Below are pre-op and post-op photo comparisons that depict a five year anniversary result of a class 3A potential class 4A patient who desired an overall thicker front and a scar revision to improve the appearance of the linear scar. The pre-op photos reveal the wispy, under-developed front with extreme miniaturization. The patient has medium fine, wavy hair and well above average donor density of about 210 hairs per square centimeter with 180 hairs/cm2 being about the average. In 2004, Dr. Cole treated this patient by performing a scar revision/strip that yielded 2680 grafts. These grafts were strategically transferred to the front to redefine the hair line and minimize trauma to surrounding follicular units.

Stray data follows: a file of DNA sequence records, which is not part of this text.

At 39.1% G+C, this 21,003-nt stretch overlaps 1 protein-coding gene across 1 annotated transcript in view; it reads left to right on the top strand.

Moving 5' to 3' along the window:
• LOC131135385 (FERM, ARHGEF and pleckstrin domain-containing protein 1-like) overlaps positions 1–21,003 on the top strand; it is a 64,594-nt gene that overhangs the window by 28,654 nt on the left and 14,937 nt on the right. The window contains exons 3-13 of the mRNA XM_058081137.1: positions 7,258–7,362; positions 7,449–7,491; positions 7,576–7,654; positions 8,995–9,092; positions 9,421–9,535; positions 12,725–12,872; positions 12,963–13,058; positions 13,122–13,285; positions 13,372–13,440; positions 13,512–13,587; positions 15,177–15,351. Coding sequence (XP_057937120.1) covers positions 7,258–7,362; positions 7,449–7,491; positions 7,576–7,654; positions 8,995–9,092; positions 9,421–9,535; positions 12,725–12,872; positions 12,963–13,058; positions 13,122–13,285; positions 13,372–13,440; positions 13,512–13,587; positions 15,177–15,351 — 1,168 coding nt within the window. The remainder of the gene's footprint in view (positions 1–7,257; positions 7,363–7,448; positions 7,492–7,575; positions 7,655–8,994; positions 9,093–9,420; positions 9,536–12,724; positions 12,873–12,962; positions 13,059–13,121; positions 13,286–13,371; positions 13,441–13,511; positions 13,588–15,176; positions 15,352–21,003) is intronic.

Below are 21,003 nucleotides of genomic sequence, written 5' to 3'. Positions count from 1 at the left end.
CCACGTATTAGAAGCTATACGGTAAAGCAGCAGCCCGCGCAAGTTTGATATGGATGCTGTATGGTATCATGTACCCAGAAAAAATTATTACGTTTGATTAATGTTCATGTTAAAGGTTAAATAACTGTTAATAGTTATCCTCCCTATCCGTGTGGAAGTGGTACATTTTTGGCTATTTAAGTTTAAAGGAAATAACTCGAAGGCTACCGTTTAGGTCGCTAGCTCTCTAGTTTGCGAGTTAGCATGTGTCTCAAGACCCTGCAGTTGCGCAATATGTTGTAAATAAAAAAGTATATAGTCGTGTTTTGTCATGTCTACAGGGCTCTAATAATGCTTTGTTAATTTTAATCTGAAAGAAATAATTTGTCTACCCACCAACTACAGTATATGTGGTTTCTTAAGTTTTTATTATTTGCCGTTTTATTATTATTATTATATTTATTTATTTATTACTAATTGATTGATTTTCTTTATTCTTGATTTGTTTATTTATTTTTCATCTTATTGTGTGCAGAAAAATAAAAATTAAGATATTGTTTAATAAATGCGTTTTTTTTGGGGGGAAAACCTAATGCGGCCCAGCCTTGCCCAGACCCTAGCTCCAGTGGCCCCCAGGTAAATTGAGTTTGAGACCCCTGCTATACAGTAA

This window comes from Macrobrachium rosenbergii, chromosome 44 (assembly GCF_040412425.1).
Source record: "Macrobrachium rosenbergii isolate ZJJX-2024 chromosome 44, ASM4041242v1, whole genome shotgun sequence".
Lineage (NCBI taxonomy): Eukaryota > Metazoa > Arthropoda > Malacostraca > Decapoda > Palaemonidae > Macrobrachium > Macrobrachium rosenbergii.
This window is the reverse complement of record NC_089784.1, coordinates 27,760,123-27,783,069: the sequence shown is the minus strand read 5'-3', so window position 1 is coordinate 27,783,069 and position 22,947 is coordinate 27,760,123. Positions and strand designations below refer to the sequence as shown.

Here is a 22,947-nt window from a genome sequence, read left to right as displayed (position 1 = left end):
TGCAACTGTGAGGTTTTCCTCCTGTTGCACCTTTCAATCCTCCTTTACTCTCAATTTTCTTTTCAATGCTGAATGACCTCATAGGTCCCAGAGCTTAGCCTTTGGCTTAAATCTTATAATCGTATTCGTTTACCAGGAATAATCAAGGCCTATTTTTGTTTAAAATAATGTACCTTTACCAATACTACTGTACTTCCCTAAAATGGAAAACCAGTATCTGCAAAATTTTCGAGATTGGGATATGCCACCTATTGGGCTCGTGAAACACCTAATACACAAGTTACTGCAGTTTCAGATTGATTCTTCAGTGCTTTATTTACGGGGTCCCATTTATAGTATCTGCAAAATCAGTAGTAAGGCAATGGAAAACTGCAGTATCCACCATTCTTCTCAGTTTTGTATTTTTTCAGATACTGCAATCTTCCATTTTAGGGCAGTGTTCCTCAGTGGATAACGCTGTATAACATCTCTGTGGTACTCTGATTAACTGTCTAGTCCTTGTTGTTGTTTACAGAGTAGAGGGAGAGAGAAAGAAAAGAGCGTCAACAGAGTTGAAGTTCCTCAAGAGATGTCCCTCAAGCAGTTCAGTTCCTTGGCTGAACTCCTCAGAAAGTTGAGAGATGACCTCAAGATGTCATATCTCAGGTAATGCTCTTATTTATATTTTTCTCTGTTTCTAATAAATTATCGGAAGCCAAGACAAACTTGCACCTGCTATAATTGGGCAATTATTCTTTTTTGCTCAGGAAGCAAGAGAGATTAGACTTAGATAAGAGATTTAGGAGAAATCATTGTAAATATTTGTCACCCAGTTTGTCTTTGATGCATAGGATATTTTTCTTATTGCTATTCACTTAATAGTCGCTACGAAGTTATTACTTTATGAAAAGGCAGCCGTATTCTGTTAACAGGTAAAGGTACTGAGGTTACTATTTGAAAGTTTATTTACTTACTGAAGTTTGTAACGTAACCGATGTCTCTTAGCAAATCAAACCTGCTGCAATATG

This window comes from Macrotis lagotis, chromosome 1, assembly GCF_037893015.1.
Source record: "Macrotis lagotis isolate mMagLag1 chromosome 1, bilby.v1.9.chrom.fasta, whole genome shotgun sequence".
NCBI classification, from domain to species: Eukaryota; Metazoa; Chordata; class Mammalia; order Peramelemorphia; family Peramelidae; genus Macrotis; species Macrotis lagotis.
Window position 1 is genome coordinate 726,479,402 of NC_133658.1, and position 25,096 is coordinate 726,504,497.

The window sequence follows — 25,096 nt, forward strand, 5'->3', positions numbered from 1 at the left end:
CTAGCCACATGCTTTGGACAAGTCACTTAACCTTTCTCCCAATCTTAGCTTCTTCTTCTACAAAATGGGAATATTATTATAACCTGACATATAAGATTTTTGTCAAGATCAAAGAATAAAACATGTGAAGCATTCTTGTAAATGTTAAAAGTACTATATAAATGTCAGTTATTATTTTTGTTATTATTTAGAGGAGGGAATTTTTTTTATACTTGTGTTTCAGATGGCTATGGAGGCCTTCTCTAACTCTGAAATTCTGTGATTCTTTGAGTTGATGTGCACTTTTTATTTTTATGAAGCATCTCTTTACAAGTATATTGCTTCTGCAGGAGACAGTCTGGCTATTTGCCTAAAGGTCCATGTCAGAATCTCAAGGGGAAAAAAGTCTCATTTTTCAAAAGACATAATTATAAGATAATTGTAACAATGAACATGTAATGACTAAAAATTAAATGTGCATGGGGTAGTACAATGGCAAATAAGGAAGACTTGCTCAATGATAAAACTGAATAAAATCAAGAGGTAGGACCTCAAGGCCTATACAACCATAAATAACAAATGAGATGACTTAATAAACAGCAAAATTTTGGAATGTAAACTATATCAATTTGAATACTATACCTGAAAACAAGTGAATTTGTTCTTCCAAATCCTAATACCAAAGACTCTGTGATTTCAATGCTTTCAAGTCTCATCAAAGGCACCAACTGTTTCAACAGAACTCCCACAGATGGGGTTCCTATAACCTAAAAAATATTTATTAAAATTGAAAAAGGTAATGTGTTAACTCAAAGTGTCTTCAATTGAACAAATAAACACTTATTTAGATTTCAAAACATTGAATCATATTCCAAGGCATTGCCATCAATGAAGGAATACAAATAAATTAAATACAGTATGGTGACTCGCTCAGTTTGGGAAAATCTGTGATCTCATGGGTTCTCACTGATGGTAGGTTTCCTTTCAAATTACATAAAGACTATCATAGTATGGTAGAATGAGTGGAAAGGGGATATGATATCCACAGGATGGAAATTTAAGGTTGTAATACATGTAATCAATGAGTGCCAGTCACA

Although we can produce excellent results via strip technique, and some patients are good candidates for strip (mature individuals, previous strip patients) it is not the preferred method anymore. All surgical procedures produce scarring, but the important fact to note is that not all surgical procedures produce visible scarring. CIT involves using special geometric tools to individually harvest each follicular unit that is then placed in the recipient area (balding area). In our experience, CIT produces much less noticeable scarring, if any, than strip harvesting. The result is better use of the grafts, the ability to choose which grafts are taken from the back and sides, and no linear scar! Currently, our preferred method of improving the appearance of linear scars is CIT grafting. It is not possible to predict which strip patients will heal well, so, unless there is a very good purpose of proceeding with strip method, CIT (non-strip method) should be the desired method. The true advantages of strip method are that more hair can be harvested in a shorter time, and it is somewhat less expensive than CIT.